Writing Practice: On Portraiture

Is paint the ideal medium for portraiture, or does it take words to convey something as abstract as the self?

The show that ran this winter at the Musée du Luxembourg, Paris, on Picasso and Gertrude Stein has kept me thinking, not so much for its overt attempt to link what the two of them were up to – because, really, is it possible to make so much of a friendship? – but more because it helped put pressure on the idea of the portrait, by which I mean the portrait as literature and as art. Picasso began his version of Stein’s portrait in a painting he started in 1905 and completed in 1906, having smeared out the original head and replaced it with a kind of archaic mask. And, wrote Stein in 1938 in one of her texts called Picasso, ‘I was and I still am satisfied with my portrait, for me, it is I, and it is the only reproduction of me which is always I, for me.’

But of course, immediately, in this delicate Steinian sentence with its multiple ‘I’ and ‘me’ and multiple tenses, we have a problem. It might seem that accuracy is what we want from a portrait, but in that case who is the judge of a portrait’s accuracy? And maybe more importantly, to what, exactly, is a portrait accurate – a self, a person, a person’s sense of their own self? And how might that change over time?

And also: if a portrait is trying to embody something as abstract as a self, then maybe the ideal portrait doesn’t exist in paint but in words? There’s a beautiful book edited by Emil Cioran, Anthology of the Portrait (1996), that offers up a series of paragraphs and pages mostly from the eighteenth century, in which writers tried to make portraits of their contemporaries. These portraits were often acidic and vicious, which is one of the book’s pleasures, but the other is that Cioran managed to find many moments of double focus – where a portrait by X of Y could be balanced by Y’s own portrait of X. In his introduction, Cioran pointed out that while a person making a portrait ‘could often be unfair, he could never be untrue’. That’s one philosophical truth of the portrait, but maybe his anthology itself reveals another: portraits are always a continuous practice of process.

It was shortly after Stein had her portrait painted by Picasso that she herself took over the apparently old-fashioned genre of the portrait in words. Instead of acidic description, she came up with patterns of repetition, like this text called ‘Picasso’ from 1909: ‘This one was one who was working. This one was one being one having something being coming out of him. This one was one going on having something come out of him. This one was one going on working. This one was one whom some were following. This one was one who was working.’ Stein herself wanted to believe that she and Picasso were doing the same thing: ‘Pablo is doing abstract portraits in painting. I am trying to do abstract portraits in my medium, words.’ But I’m not sure that abstraction is the right word for what she’s doing.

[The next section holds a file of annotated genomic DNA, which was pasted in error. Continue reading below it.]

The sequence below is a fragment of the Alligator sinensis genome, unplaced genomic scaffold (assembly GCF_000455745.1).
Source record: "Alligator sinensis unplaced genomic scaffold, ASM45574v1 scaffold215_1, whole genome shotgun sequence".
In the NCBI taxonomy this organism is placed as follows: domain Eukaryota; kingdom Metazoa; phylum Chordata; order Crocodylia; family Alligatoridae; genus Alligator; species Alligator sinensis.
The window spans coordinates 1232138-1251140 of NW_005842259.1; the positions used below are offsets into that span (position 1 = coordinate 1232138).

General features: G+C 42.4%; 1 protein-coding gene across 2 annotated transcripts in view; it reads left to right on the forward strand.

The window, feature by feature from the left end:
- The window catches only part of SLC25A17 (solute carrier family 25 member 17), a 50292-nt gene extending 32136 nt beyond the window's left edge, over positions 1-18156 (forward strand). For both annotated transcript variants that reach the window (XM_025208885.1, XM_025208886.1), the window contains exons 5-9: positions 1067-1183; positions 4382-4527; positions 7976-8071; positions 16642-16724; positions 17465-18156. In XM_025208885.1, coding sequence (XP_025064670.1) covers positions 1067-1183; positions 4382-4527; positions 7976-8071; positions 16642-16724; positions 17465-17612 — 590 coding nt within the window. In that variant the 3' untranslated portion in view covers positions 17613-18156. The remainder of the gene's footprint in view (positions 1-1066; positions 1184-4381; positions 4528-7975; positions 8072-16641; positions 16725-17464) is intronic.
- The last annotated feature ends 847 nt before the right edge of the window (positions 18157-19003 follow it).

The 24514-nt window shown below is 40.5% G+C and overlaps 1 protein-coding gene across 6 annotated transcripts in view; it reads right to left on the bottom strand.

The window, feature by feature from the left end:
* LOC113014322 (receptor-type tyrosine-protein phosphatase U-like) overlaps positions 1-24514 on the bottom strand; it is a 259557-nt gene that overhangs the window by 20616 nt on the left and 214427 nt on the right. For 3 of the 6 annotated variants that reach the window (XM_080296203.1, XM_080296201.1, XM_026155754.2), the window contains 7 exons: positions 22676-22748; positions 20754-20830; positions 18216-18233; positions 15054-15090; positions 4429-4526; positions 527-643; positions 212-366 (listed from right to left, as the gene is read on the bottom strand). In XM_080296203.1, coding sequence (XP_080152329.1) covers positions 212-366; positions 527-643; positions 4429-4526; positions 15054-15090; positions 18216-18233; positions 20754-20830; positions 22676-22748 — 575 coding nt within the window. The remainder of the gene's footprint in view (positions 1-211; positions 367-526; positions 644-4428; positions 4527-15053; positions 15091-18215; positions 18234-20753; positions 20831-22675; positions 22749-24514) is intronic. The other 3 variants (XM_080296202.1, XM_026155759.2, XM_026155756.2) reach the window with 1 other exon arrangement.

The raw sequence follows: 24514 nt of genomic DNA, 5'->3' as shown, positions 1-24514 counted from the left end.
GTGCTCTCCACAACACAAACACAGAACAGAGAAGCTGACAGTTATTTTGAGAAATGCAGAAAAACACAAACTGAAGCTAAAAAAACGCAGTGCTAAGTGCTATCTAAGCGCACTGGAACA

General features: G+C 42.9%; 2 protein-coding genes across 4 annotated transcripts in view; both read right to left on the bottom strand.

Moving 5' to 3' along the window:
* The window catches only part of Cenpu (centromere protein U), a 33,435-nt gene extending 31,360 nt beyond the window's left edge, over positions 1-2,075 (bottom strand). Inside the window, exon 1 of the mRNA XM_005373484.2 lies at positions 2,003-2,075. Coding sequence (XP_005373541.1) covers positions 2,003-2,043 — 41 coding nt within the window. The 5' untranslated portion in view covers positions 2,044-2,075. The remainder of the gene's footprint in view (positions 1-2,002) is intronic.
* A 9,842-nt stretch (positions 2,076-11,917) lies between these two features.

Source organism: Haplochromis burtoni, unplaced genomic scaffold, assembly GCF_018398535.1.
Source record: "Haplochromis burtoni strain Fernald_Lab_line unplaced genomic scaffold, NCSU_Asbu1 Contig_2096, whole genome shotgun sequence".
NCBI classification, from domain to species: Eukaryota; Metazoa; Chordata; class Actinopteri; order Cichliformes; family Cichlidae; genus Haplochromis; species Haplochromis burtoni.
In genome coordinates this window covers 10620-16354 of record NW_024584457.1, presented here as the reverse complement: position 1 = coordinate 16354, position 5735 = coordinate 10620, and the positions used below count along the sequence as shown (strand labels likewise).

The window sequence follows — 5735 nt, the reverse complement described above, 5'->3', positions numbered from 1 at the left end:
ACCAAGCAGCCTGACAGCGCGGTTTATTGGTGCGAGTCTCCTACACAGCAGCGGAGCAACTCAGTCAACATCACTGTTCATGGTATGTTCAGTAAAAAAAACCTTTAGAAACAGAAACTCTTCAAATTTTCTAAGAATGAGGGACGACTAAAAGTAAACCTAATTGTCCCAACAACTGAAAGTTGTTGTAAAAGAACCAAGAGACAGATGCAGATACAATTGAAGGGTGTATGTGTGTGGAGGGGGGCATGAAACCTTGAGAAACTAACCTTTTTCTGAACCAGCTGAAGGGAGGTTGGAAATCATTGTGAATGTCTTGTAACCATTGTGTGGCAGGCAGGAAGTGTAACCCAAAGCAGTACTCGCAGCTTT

Another preoccupation in Stein’s longer text from 1938 about Picasso is an anxiety about the contemporary. She wants to be as contemporary as possible, and thinks that the most contemporary were Picasso in art and herself in literature. ‘One must never forget that the reality of the twentieth century is not the reality of the nineteenth century, not at all and Picasso was the only one in painting who felt it…’ And then: ‘I was alone at this time in understanding him, perhaps because I was expressing the same thing in literature…’

It’s partly just charming for its insistence on being as urgently modern as possible, but it’s also a hint that a self might be more bound up in processes of time and ageing than a single portrait could allow. Her writing practice in her own portraits was all improvisation and process, a kind of constant rhythm of insistences, of difference within iteration, so that a portrait wouldn’t set up anything so old-fashioned as a correspondence between a portrait and its subject, but more what she called a ‘word relation’. And this still seems contemporary to me, certainly more contemporary than a single painting.

I think there’s an idea now that the human self has changed because of our many recent techniques of digital surveillance and self-display. It’s as if the truly contemporary self is both a surface and also a type. But I think that only describes one aspect of the equation. There’s something in Stein’s portraits that seems to imply that a portrait has to be a process, it has to include the passage of time, both of the self it might be describing and of the work that becomes a portrait; and it’s simultaneously a multiple process, where a portrait is as much a record of the act of looking as it is of being looked at, just as Cioran hinted in his existential/eighteenth-century anthology. In Composition as Explanation, published by The Woolfs’ Hogarth Press in 1926, Stein wrote: ‘The composition is the thing seen by every one living in the living they are doing, they are the composing of the composition that at the time they are living is the composition of the time in which they are living.’ It’s why one of my favourite other versions of Stein is the photo of a sculpture of Stein (made by Jo Davidson in 1920–22) that Hanne Darboven used in her Quartett >88< (1990) series – a photo pasted onto a diary page scribbled with a rhythmic organisation of words and abstract patterns. It’s a portrait, for sure, but not so much of either Stein or Darboven as of a continuous moment of living.

Adam Thirlwell is a novelist based in London

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